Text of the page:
The Rays are fourth in the AL in team earned run average. They lead the league in team fielding percentage. In the other half of the game, the Rays are a mere ninth in the AL in runs scored.
In a way, that moderate offensive output actually makes the overall picture even brighter. The Rays have created this early-season success out of truly sturdy stuff -- pitching and defense. They don't have a single hitter having an out-of-his-mind, over-his-head, career kind of year. There is nothing of the fluke about any of this.
And as a bonus, the Rays also lead not only the AL, but the Major Leagues in stolen bases. Speed doesn't slump, and it helps in both halves of the inning. This is not a one-dimensional operation that the Rays have put together.
If you just looked at the numbers, you would say that the biggest difference between the 2008 Rays team and all of its predecessors would be the pitching, in both quality and quantity. The rotation is reliable and more. At the back end of the bullpen, closer Troy Percival has made a crucial contribution with the revival of an admirable career. The Rays have done a great job of producing homegrown talent, but they also obtained Scott Kazmir for Victor Zambrano, in what will stand as an absolute heist, although a heist in an honorable cause.
But there is also an intangible difference in the 2008 Rays. There is not a sense of awe and wonderment that this team is achieving something. There is instead a belief that this is exactly what this team should be doing.
Before Wednesday night's game, manager Joe Maddon received a gee-whiz kind of query about just how cool it was that the Rays would be given a chance to display their prowess before a national television audience on ESPN.
Maddon responded, politely enough, but pointedly, that virtually all of the Rays' games were televised and that in any event, this was not a matter for the team's focus.
"I don't want us to focus on who is covering the game from a television sense," Maddon said.
It was a harmless question. But the answer was better than the question.
All right, the Rays are young. But this does not disqualify them from success. It is as Tigers manager Jim Leyland says: "Don't talk to me about age. Talk to me about talent."
The Rays are both young and talented. But they don't appear to be unprepared for immediate success. Take the much-heralded third baseman, Evan Longoria, 22, so well-regarded here that the franchise signed him to a multi-year deal within a week after he was summoned from Triple-A. He was regarded as a tremendous hitting prospect, but his defensive abilities may be every bit as impressive.
"Everybody talks about his offense, but his defense has been Gold Glove to this point," Maddon said.
On Tuesday night, Longoria hit a mammoth home run and then made a game-saving play, with two out in the ninth and the tying run on third. He charged in on Reed Johnson's bunt, making the classic barehanded pickup and across-the-body throw in one motion, just in time to end the game.
"The kid showed a lot of athleticism at third base," Cubs manager Lou Piniella said. "It was a really nice play."
The home run would have been enough for one night. And so would the play at third. But both in one night? Wow. But Longoria is not some youthful dreamer here on a pass. This team has the sense that its time is not a vague and distant future, but right now.
"We've known that we have the talent and the players to do what we're doing now," Longoria said. "This team has grown. We've been able to come together. The atmosphere in here is the most exciting thing, to come to the park every day and just expect to win."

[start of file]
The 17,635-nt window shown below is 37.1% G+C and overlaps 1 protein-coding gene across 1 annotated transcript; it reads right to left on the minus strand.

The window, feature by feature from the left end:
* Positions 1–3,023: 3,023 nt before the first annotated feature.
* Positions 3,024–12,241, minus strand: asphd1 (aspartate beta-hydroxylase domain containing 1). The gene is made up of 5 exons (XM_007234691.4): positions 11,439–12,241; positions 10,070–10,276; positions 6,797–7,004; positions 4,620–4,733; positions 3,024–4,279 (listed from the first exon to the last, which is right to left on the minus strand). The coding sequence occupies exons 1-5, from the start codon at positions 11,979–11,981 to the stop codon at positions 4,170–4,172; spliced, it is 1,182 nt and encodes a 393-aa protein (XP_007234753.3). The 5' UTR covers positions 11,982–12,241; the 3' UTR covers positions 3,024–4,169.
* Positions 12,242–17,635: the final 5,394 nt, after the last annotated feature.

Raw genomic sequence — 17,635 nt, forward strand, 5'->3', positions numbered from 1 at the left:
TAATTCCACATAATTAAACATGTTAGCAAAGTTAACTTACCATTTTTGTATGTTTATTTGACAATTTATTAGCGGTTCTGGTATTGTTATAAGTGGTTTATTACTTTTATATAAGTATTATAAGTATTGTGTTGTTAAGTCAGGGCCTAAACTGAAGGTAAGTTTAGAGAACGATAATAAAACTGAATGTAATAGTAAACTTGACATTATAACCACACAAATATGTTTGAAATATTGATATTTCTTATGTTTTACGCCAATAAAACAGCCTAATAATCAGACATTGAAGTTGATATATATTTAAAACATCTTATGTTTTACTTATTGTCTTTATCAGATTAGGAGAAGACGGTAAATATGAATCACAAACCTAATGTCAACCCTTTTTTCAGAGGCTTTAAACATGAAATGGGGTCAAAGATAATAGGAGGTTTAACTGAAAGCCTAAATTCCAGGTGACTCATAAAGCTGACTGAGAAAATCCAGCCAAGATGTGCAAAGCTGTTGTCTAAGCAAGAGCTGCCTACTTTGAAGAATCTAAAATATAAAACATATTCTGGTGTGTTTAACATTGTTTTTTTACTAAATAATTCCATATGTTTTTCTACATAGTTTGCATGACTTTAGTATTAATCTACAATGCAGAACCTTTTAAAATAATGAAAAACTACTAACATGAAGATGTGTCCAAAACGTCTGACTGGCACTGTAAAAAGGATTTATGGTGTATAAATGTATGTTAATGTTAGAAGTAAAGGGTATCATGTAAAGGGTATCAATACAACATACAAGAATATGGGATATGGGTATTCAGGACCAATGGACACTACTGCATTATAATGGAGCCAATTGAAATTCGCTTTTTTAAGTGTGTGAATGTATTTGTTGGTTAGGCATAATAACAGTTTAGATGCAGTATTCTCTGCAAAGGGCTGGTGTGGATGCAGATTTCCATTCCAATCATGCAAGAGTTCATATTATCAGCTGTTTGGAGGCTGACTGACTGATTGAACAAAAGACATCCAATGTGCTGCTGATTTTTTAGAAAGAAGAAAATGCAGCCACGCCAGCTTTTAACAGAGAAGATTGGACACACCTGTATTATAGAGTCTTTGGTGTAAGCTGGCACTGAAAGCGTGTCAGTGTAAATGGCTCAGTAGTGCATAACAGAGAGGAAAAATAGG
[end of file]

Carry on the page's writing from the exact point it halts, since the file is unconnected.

That is not an unreasonable expectation. The Rays have won 24 of their last 28 and nine straight series at home. More than that, against the very best opposition, the three first-place teams in the AL and the Cubs, who, after all, arrived at Tropicana Field with baseball's best record, the Rays are 13-11. Take that together with the second straight, tense, taut, dramatic, one-run victory, 5-4 on Wednesday night, there were even more reasons to believe in the Rays.
"For us, it validates that we are playing well and we are a good team," Maddon said. "When you go through these situations where we're attempting to grow, you think you're good and you think you're better, but then you have to go out there and actually show it. It's not about coming close, and coming up short, and always saying, 'What if,' and 'We just missed.' You actually have to do it to get to that next level.
"We seem to play all first-place teams," Maddon said with a smile. "The whole schedule is littered with first-place teams. Everybody that shows up here is in first place. It's a great thing. Again, we gain confidence from that and you realize you can play against anybody. That's an important thought to maintain. The flip side is that we have to do better on the road against these teams. We've done pretty well against them here, but we have to take that composure and the focus and fight through those late innings on the road. We're doing better, it's getting better, but there are still some hurdles that we have to overcome."
Again, that is exactly the right approach to take; the focus not on what has been accomplished, but what is needed for improvement.
In total, everything is different for the Rays in 2008. That would be different as in better. On Wednesday night, the vocal competition between Cubs fans and Rays fans in the crowd of 31,496, combined with the quality of play on the field, made for a terrific evening of baseball intensity.
The Rays may not be better than the leaders of their division, the Boston Red Sox, but there are roughly 28 other clubs in that same boat. If the season ended today -- although it never does when somebody says that -- the Rays would win the AL Wild Card berth. This is not a dream. This is not a fantasy. This is a good baseball team, getting better.